Background: In this study we determine how surgical desisions (repair or replacement) affects and whether a one-time application of concomitant techniques would be efficient in the restoration of sinus rhythm after mitral valve surgery.

Methods: Overall 273 patients included in the study. They were divided into 3 groups: in group 1 only correction of the mitral valve diseases – 93 cases, in grouop 2 mitral valve correction combined with atrioplasty –126 cases and in group 3  mitral valve correction with atrioplasty and irrigated radio-frequency ablation  – 54 cases

Results: We revealed that after mitral valve repairs the sinus rhythm restoration at the time of discharge was 40%, in 6 months it decreased till 34%, but by the time of 3 years it increased till 47%. At the same time after mitral valve replacements the restoration of sinus rhythm at the discharge time was 47%, in 6 months it was 39% and in 3 years it was 45%. Application of atrioplasty methods reduces risk of AF recurrence at 17,5%. After biatrial ablation the restoration and maintenance of sinus rhythm at the time of discharge was 69%, and at 3 years it reached 78%, while in the left-atrial ablation sinus rhythm at discharge time was restored in 61%, but at 3 years it retained only in 67% of patients. Restoration of the sinus rhythm in group 3 was 2.3 times higher than in group 2 and 3.6 times higher than in group 1. Quality of Life (SF-36) were improved in 74% of patients after concomitant surgery, whereas only in 57% of patients undergoing only mitral valve surgery.

Conclusions: During  mitral valve surgery  using irregeted radiofrequency ablation techniques restores more regular sinus rhythm, but concomitant atrioplasty techniques is more benefitial for patients. Repair or replacement depends on mitral valve pathology, not to restotarion rate.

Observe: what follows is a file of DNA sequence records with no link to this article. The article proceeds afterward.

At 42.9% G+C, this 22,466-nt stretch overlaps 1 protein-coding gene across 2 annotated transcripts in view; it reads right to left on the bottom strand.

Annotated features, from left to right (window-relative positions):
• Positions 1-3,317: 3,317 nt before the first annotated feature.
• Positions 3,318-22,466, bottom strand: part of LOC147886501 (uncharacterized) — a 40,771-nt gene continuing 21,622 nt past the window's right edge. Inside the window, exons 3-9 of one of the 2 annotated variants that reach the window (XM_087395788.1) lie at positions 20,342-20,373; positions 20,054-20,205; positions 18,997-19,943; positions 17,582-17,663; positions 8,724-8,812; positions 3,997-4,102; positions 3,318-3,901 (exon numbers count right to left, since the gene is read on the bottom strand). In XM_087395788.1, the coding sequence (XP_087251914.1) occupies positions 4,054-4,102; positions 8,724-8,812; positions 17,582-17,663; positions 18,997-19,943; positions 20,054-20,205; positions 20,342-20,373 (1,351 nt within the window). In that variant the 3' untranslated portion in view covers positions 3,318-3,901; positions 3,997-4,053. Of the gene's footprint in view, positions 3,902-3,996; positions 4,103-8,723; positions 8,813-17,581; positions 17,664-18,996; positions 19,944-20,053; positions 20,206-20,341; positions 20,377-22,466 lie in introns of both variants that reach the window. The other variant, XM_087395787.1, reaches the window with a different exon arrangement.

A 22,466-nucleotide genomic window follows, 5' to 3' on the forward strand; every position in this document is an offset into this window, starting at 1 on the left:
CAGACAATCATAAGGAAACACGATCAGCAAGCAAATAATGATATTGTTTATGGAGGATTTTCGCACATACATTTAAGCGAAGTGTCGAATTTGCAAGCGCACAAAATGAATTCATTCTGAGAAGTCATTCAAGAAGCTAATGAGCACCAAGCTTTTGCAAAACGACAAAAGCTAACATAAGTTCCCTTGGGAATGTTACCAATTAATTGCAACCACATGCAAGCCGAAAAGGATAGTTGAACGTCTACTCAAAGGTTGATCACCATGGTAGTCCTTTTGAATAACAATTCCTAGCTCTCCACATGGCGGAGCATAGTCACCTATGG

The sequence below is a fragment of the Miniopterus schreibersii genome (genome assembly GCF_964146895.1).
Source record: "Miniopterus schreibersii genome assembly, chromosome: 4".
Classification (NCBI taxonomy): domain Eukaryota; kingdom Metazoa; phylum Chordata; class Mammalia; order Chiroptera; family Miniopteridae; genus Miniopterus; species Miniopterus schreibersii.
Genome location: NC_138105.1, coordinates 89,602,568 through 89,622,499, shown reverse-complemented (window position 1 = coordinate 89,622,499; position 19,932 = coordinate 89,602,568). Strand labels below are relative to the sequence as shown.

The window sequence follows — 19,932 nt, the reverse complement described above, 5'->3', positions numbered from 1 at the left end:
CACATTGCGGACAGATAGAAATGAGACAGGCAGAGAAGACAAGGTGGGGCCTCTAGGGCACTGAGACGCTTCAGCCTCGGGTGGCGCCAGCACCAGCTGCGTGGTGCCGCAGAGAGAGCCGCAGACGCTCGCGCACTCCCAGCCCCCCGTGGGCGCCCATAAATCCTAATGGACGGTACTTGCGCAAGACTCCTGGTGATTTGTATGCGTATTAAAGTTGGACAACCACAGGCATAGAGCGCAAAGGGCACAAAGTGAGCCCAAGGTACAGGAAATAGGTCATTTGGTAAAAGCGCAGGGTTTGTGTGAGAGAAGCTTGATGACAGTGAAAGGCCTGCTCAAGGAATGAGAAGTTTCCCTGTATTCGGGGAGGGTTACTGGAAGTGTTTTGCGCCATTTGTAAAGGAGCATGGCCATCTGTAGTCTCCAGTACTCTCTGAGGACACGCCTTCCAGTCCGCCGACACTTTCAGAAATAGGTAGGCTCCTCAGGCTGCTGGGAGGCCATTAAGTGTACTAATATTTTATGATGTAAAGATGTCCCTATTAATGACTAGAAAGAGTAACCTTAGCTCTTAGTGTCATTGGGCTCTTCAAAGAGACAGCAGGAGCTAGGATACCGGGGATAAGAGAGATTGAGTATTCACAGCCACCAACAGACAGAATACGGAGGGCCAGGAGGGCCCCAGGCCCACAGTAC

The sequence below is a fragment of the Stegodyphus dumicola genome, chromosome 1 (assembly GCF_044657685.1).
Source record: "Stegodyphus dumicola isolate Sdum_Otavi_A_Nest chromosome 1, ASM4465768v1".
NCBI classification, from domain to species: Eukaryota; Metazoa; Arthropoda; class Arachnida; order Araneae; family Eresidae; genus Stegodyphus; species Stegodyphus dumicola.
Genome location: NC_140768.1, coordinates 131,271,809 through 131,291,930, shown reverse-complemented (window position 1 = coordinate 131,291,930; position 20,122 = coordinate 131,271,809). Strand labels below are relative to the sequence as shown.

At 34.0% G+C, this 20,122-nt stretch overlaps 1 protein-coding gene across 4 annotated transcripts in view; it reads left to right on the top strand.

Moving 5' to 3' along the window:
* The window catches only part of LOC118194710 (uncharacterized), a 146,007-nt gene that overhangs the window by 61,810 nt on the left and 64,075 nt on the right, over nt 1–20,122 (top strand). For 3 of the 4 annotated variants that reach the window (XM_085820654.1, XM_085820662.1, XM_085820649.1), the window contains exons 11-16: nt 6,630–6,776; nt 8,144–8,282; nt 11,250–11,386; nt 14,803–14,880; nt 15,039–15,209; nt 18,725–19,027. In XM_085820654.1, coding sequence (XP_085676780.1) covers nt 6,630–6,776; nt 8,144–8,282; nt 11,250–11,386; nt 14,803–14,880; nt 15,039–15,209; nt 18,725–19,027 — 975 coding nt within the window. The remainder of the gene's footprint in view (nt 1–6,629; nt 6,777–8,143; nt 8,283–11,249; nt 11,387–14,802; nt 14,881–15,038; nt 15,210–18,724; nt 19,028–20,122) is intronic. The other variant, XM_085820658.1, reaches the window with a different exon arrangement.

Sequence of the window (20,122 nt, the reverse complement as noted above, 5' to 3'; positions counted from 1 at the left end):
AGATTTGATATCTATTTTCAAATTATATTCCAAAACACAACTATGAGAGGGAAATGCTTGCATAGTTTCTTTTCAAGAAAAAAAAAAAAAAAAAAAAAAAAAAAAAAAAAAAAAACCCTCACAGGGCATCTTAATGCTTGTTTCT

• Miscellaneous

Session Introduction

Dr. Abdullah Al Jamil

Skilled Interventional Cardiologist and Electrophysiologist

Title: Venoplasty: A Less Frequent But Essential Procedure
Speaker
Biography:

He graduated from Sher-E-Bangla Medical College, under Dhaka University, Bangladesh in 1988. He started career as House Physician in Department of Medicine, IPGMR, Dhaka. Then he served in CCU and Internal Medicine, Dhaka Medical College Hospital as Assistant Registrar and Registrar. He obtained Fellowship in Medicine from Bangladesh College of Physicians and Surgeons in 1997. Subsequently he worked as Junior Consultant, Medicine, Shaheed Suhrawardy Hospital, Dhaka for 3 years. He obtained MD Cardiology from Dhaka University in 2001. He worked as Assistant & Associate Professor of Cardiology, Bangabandhu Sheikh Mujib Medical University, Dhaka over 3 years. Then he joined at Square Hospital as Consultant, Interventional Cardiology in January 2007. He joined the present working place in June 2016. He attended several International Conferences as faculty, and presented papers in USA, Switzerland, Japan and Singapore. He performed 2130 procedures including PCIs, Device Implantations, Balloon Valvuloplasties, Peripheral Angioplasties and EPS & RFA.

Abstract:

Statement of the Problem: Balloon venoplasty and stenting of venous obstruction was introduced in late 1980s and 1990s. Earliest venous stenting was done in 1997.1 It is less frequent but recognized essential procedure. Its clinically significant is more common in upper than lower extremities. Most commonly affected sites include axillary, brachial, cephalic, Subclavian, Superior vena cava, Femoral and Iliac veins. Majority of cases are hemodialysis catheter related from intimal hyperplasia and fibrosis due to intimal trauma secondary to catheter movement during cardiac cycle or due to propagating infection along the venous wall from entry point. Other causes include central venous catheter, pacemaker leads, radiation, trauma or external compression. Venous stenosis presents with swelling of affected area of drainage. Duplex scanning is less reliable in subclavian vein whereas venography is less reliable in femoral and iliac vein obstruction.2 Endovascular therapy is the effective modality of treatment. Balloon angioplasty preferred in subclavian veins and stenting preferred in femoral or iliac veins. Outcome: In subclavian balloon angioplasty luminal diameter improvement in 70%, elastic recoil in 23% and failed in 7%.3 Restenosis develops in 81% at 7.6 months; one-year patency 35% and two-year patency 6%.4 Primary patency in subclavian stenosis varies from 20% to 70%.5 Repeat procedure is needed in large number of patients. Femoral or iliac vein stenting has no in-stent restenosis at 27±4 months but stent thrombosis in 4%.6 Conclusion & Significance: Majority of venous obstructions are iatrogenic mostly hemodialysis patients. It’s a less frequent procedure but essential to keep open the vein related to dialysis, the lifeline for the patient. Need for repeat procedure is very high.